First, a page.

Off-Line Editors for Lighting Consoles

in Buyer's Guides
For a PDF of the Feb. 2009 PLSN Buyers Guide, CLICK HERE.


If you’re in the lighting industry and you have the slightest compulsion to design, program, or direct lights in a show, you’re living in what is perhaps the best time ever to be in the industry. Given the wide availability of lighting software and the low cost of computer hardware, there has never been easier access to the tools of the trade. Anyone who can get their hands on a computer and jump on the internet can download a variety of software for free, try it out, learn how to use it, and take an entire show from concept to virtualization without ever leaving the comfort of the home or office. That includes software to lay out a lighting plot, patch it to a virtual console, program it and play it back on a visualizer. Though you may not be able to save your work unless you actually pay for the software, you can still test drive the software, log some time on it, figure out which programs and consoles you like and dislike and even prepare for a real gig.


Malcolm Gladwell, author of The Tipping Point and Blink, has a new book called Outliers: The Story of Success. In it, he argues that anyone who is successful has put in at least 10,000 hours of training into his or her craft. Michael Jordon did it on the court; Michael Phelps did it in the pool. The Beatles did it in Hamburg; Bill Gates did it on the computer. And you can do it on the computer too. The best part is that you can do it for free. It cost Bill Gates’ parents tens of thousands of dollars to send him to a very expensive private school that had access to a computer long before they were easily accessible.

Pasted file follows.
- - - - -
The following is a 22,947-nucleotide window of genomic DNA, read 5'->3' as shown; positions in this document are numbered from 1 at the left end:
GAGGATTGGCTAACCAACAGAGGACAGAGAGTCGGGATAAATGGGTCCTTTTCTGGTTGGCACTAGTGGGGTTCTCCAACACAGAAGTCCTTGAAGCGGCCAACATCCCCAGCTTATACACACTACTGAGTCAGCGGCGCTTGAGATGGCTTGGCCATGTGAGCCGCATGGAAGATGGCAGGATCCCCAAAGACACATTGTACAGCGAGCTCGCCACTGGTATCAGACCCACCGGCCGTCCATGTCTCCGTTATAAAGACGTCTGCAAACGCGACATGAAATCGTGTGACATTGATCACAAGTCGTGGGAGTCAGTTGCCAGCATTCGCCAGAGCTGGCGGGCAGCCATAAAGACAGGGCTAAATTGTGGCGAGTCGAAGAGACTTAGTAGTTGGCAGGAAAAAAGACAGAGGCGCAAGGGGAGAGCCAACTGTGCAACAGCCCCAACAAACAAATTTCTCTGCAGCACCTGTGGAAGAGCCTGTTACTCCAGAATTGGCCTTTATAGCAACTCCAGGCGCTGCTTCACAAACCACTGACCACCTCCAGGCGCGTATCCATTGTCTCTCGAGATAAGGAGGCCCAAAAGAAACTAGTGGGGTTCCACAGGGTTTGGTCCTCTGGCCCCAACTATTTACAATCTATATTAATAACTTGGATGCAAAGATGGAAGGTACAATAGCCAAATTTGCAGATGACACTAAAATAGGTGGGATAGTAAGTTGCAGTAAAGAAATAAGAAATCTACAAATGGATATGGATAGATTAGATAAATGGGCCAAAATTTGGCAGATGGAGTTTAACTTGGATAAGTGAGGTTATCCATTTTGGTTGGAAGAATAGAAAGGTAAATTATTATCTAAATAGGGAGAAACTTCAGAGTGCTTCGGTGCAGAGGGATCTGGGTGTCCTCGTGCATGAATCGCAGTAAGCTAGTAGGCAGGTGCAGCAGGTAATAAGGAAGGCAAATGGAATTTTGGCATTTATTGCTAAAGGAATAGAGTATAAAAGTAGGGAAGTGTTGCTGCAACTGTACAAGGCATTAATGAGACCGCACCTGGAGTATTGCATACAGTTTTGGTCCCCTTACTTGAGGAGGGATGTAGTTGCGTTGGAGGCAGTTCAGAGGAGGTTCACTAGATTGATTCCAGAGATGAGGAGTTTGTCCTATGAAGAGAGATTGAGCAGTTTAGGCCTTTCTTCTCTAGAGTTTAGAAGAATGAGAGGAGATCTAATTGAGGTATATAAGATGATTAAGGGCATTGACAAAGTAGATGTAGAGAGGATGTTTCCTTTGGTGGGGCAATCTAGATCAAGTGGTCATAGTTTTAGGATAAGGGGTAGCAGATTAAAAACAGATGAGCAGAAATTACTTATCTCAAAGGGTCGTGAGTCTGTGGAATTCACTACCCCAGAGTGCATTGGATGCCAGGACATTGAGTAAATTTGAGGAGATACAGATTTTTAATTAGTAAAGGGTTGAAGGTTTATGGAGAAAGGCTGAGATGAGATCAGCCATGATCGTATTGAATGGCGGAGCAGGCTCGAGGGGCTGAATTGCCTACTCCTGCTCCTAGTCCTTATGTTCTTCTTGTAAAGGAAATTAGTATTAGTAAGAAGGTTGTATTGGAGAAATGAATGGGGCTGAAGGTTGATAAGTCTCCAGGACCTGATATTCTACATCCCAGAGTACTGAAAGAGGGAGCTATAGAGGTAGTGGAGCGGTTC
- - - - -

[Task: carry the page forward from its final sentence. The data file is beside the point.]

But you can become an expert whether you’re Bill Gates or Billy Bob from Bone Gap, Mo. You don’t need Michael Dell’s money; all you need is Michael Phelps’ desire. And you can start by learning how to program a lighting console or, if you already know how, by getting really good at it. There are a number of freely available off-line editors that emulate the look and operation of the console from which they come. They use the same syntax and perform the same operations, store the same backup files and output the same signals. In some cases all you need to run a show on them is a computer and a USB-to-DMX512 converter. And to connect with a visualizer you don’t even need that. So start logging your 10,000 hours today. To help you figure out which console you want to try out, here’s the PLSN Buyers Guide on off-line editors. The clock is ticking.